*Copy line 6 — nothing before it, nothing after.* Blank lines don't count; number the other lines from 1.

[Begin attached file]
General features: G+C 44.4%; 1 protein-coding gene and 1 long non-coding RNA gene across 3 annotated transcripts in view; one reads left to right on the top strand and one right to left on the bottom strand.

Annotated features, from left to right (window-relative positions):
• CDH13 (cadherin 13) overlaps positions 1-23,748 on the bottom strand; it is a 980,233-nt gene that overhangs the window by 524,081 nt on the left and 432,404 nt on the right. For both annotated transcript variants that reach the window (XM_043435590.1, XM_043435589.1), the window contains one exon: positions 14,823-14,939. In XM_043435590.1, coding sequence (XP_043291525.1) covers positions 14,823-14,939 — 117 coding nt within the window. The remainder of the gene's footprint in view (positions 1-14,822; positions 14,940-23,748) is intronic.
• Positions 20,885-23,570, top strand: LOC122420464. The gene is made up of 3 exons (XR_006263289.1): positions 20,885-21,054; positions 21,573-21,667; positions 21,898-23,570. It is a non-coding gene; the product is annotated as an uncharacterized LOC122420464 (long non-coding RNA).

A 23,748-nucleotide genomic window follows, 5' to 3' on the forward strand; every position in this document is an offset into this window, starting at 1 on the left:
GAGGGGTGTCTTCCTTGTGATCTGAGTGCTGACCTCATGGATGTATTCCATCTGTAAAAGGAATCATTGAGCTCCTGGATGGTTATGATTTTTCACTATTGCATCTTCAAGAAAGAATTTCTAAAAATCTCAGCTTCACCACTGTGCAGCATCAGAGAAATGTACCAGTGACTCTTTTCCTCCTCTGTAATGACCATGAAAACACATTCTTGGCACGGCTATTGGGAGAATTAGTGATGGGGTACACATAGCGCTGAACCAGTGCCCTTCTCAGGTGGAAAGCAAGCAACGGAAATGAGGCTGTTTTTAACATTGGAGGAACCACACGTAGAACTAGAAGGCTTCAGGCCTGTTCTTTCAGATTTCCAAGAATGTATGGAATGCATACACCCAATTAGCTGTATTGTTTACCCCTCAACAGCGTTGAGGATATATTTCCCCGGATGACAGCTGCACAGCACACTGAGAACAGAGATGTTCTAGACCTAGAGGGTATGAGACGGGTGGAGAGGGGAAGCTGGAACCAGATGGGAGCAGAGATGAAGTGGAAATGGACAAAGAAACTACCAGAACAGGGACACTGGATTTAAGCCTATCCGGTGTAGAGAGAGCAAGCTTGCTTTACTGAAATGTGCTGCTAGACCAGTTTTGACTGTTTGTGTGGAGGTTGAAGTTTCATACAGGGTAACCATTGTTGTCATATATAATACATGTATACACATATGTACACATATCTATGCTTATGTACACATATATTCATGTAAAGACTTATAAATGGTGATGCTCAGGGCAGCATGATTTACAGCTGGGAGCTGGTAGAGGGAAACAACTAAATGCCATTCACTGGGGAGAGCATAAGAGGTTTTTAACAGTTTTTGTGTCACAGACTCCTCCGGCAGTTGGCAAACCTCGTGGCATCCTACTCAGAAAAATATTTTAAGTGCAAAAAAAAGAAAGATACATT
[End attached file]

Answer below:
GAGGGGTGTCTTCCTTGTGATCTGAGTGCTGACCTCATGGATGTATTCCATCTGTAAAAGGAATCATTGAGCTCCTGGATGGTTATGATTTTTCACTATTGCATCTTCAAGAAAGAATTTCTAAAAATCTCAGCTTCACCACTGTGCAGCATCAGAGAAATGTACCAGTGACTCTTTTCCTCCTCTGTAATGACCATGAAAACACATTCTTGGCACGGCTATTGGGAGAATTAGTGATGGGGTACACATAGCGCTGAACCAGTGCCCTTCTCAGGTGGAAAGCAAGCAACGGAAATGAGGCTGTTTTTAACATTGGAGGAACCACACGTAGAACTAGAAGGCTTCAGGCCTGTTCTTTCAGATTTCCAAGAATGTATGGAATGCATACACCCAATTAGCTGTATTGTTTACCCCTCAACAGCGTTGAGGATATATTTCCCCGGATGACAGCTGCACAGCACACTGAGAACAGAGATGTTCTAGACCTAGAGGGTATGAGACGGGTGGAGAGGGGAAGCTGGAACCAGATGGGAGCAGAGATGAAGTGGAAATGGACAAAGAAACTACCAGAACAGGGACACTGGATTTAAGCCTATCCGGTGTAGAGAGAGCAAGCTTGCTTTACTGAAATGTGCTGCTAGACCAGTTTTGACTGTTTGTGTGGAGGTTGAAGTTTCATACAGGGTAACCATTGTTGTCATATATAATACATGTATACACATATGTACACATATCTATGCTTATGTACACATATATTCATGTAAAGACTTATAAATGGTGATGCTCAGGGCAGCATGATTTACAGCTGGGAGCTGGTAGAGGGAAACAACTAAATGCCATTCACTGGGGAGAGCATAAGAGGTTTTTAACAGTTTTTGTGTCACAGACTCCTCCGGCAGTTGGCAAACCTCGTGGCATCCTACTCAGAAAAATATTTTAAGTGCAAAAAAAAGAAAGATACATT